Monday, September 9, 2013

Location Is Everything

I both love and hate checking out the European and Japanese websites of motorcycle builders.  Love it because it's fascinating to see what other countries are offered and hate it because it's painful to see what we don't get offered.  Take for example my old trusty FZ1.  I have the first generation bike but when the second generation or "Gen II" bike came out Europe got a beautiful naked bike with no fairing.  The US FZ1 with the mini-fairing is known over seas as the Fazer.  Not only do they get a non-faired version they get better paint schemes in my opinion.
Europe's FZ1
It also has a lower chin spoiler.
 The FZ1 is a little long in the tooth however but the trend continues with the smaller sibling to the Fazer, the FZ8 Touring.  Sure you can buy the bags and brackets after market or even through Yamaha's accessory catalog but how nifty is that?

 And lastly here's one I don't even know!  The XJ6 Diversion.  A half-faired variant of the FZ6R I believe.  There is also a 660 Ténéré where only the 1200 Super Ténéré is offered in the states.  Check out the UK site here.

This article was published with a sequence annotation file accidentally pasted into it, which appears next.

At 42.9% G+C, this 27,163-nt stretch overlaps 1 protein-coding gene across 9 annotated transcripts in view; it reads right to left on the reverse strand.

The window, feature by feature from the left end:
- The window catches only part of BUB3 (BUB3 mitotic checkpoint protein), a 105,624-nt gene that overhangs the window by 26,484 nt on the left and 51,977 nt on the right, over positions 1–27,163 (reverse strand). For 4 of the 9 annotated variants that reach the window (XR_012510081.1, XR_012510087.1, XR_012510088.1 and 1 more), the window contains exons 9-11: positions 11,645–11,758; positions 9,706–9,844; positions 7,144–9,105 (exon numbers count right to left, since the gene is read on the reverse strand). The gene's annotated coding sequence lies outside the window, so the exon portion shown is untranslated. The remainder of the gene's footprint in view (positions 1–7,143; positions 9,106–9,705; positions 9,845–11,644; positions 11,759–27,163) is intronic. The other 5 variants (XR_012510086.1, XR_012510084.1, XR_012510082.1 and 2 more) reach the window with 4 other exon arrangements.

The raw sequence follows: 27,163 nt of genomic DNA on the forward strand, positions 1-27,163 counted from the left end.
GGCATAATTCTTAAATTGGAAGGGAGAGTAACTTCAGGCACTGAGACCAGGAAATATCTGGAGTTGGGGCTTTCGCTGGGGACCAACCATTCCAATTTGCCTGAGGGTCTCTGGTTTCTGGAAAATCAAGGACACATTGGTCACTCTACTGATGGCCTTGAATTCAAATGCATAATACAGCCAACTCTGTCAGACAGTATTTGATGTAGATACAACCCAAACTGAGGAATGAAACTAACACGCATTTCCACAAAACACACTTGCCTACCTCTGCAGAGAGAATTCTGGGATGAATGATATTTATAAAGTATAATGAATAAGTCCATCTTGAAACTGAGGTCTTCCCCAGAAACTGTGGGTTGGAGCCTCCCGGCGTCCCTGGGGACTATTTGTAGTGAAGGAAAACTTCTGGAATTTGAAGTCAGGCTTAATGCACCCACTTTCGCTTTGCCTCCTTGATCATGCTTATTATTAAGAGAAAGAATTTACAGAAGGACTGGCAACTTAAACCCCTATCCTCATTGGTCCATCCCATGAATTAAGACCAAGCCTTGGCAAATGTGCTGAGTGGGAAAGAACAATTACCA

As for the other bike companies you'll just have to check them out for yourself.  I don't know enough about Suzuki or Kawasaki to tell you the differences.  I can tell you that they have a lot of bikes though.  Check out Suzuki UK and Kawasaki UK, if nothing else they give the bikes different names.  Apparently you still have to settle for green on your Kawi in London.

So what's the deal?  I'm as patriotic as the next guy if that guy is patriotic but it seems to me we get stuck with less variety because we have less imagination.  Somewhere along the way through the decades of motorcycle design we all decided we wanted either a Harley or a GSX-R1000.  And they all have to have every cubic inch available.  Don't misunderstand, there are niche markets.  Niche may be too restrictive a word.  I see plenty of sport and adventure tourers but they're all very similar too.  It wasn't that long ago that the V-Strom was a one bike market on the affordable adventure bike scene.

I do think that things are turning around, Honda likes to make fun, interesting bikes but again, they like to make more fun interesting bikes for Europe.

This is not a photo from the early 80's, it's a Cb1300s.  Click the photo for more info

To sum it up, Europe in general and the UK in particular have some sweet bikes we don't but they also have a 20% VAT tax and crazy congestion and traffic laws.  I think I'll keep my small selection (you can only ride one at a time right?) and my big open spaces.

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